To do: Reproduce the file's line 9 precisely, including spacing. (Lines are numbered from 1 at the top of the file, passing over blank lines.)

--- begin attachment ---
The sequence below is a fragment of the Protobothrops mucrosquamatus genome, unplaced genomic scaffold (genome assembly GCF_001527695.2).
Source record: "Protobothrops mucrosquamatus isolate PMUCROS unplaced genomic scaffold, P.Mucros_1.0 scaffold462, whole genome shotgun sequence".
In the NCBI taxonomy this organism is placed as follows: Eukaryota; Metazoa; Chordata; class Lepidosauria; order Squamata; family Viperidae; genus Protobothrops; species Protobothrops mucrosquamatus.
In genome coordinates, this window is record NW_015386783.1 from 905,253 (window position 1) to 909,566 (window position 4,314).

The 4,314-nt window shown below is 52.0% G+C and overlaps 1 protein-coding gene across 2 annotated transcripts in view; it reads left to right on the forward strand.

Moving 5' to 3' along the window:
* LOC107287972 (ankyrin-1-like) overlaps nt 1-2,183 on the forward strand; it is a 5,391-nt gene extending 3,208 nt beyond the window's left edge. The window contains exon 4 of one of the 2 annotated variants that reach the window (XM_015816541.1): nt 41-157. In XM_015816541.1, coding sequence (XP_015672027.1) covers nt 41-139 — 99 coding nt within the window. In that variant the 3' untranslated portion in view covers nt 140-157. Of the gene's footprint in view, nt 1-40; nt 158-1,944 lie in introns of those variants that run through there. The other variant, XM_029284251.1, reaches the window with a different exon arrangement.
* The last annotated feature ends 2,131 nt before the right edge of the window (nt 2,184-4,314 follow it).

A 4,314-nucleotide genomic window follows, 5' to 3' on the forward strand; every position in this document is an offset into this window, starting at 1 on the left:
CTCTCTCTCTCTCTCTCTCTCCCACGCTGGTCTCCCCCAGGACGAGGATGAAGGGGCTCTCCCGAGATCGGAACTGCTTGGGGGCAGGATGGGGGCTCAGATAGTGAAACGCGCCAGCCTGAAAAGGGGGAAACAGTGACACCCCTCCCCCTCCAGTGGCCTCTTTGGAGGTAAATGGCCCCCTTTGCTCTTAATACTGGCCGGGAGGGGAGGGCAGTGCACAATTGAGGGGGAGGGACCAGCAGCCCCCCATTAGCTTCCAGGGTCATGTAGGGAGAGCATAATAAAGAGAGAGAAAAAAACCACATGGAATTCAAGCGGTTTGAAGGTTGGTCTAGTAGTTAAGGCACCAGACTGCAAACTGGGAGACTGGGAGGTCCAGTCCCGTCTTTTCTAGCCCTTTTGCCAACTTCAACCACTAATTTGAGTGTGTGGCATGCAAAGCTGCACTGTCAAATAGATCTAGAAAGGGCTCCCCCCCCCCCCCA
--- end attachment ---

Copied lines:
A 4,314-nucleotide genomic window follows, 5' to 3' on the forward strand; every position in this document is an offset into this window, starting at 1 on the left: